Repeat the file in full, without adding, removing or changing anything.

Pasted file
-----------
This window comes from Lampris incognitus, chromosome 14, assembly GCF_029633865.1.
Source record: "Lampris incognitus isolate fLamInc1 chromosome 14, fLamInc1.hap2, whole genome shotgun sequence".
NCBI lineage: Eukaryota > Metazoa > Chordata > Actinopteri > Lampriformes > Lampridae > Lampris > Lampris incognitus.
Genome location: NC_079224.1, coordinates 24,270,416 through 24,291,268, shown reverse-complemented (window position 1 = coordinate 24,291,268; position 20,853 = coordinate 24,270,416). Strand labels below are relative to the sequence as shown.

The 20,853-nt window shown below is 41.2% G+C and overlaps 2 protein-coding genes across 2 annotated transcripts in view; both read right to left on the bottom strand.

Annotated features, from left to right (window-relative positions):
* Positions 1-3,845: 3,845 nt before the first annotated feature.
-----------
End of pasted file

This window comes from Lampris incognitus, chromosome 14, assembly GCF_029633865.1.
Source record: "Lampris incognitus isolate fLamInc1 chromosome 14, fLamInc1.hap2, whole genome shotgun sequence".
NCBI lineage: Eukaryota > Metazoa > Chordata > Actinopteri > Lampriformes > Lampridae > Lampris > Lampris incognitus.
Genome location: NC_079224.1, coordinates 24,270,416 through 24,291,268, shown reverse-complemented (window position 1 = coordinate 24,291,268; position 20,853 = coordinate 24,270,416). Strand labels below are relative to the sequence as shown.

The 20,853-nt window shown below is 41.2% G+C and overlaps 2 protein-coding genes across 2 annotated transcripts in view; both read right to left on the bottom strand.

Annotated features, from left to right (window-relative positions):
* Positions 1-3,845: 3,845 nt before the first annotated feature.